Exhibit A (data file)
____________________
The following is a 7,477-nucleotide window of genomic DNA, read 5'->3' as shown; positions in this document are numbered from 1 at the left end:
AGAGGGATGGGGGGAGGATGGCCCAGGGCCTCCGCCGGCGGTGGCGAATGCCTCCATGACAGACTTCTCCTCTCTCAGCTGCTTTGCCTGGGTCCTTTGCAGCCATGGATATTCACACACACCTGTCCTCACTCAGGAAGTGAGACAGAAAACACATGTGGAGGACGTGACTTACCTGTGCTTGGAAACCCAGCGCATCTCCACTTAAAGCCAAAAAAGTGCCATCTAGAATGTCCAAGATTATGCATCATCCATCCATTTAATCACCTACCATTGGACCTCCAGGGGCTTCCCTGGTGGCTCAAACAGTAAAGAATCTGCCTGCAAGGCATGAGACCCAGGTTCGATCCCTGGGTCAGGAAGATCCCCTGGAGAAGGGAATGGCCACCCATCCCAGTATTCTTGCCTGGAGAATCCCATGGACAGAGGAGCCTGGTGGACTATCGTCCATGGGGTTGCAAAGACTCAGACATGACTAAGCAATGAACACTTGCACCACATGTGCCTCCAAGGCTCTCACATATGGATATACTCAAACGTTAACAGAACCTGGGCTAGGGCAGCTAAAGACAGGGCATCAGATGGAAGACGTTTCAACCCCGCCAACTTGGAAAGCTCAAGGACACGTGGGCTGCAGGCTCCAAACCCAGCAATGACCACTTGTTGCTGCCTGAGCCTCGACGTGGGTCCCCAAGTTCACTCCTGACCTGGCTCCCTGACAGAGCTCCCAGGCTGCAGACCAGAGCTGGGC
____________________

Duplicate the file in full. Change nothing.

The following is a 7,477-nucleotide window of genomic DNA, read 5'->3' as shown; positions in this document are numbered from 1 at the left end:
AGAGGGATGGGGGGAGGATGGCCCAGGGCCTCCGCCGGCGGTGGCGAATGCCTCCATGACAGACTTCTCCTCTCTCAGCTGCTTTGCCTGGGTCCTTTGCAGCCATGGATATTCACACACACCTGTCCTCACTCAGGAAGTGAGACAGAAAACACATGTGGAGGACGTGACTTACCTGTGCTTGGAAACCCAGCGCATCTCCACTTAAAGCCAAAAAAGTGCCATCTAGAATGTCCAAGATTATGCATCATCCATCCATTTAATCACCTACCATTGGACCTCCAGGGGCTTCCCTGGTGGCTCAAACAGTAAAGAATCTGCCTGCAAGGCATGAGACCCAGGTTCGATCCCTGGGTCAGGAAGATCCCCTGGAGAAGGGAATGGCCACCCATCCCAGTATTCTTGCCTGGAGAATCCCATGGACAGAGGAGCCTGGTGGACTATCGTCCATGGGGTTGCAAAGACTCAGACATGACTAAGCAATGAACACTTGCACCACATGTGCCTCCAAGGCTCTCACATATGGATATACTCAAACGTTAACAGAACCTGGGCTAGGGCAGCTAAAGACAGGGCATCAGATGGAAGACGTTTCAACCCCGCCAACTTGGAAAGCTCAAGGACACGTGGGCTGCAGGCTCCAAACCCAGCAATGACCACTTGTTGCTGCCTGAGCCTCGACGTGGGTCCCCAAGTTCACTCCTGACCTGGCTCCCTGACAGAGCTCCCAGGCTGCAGACCAGAGCTGGGC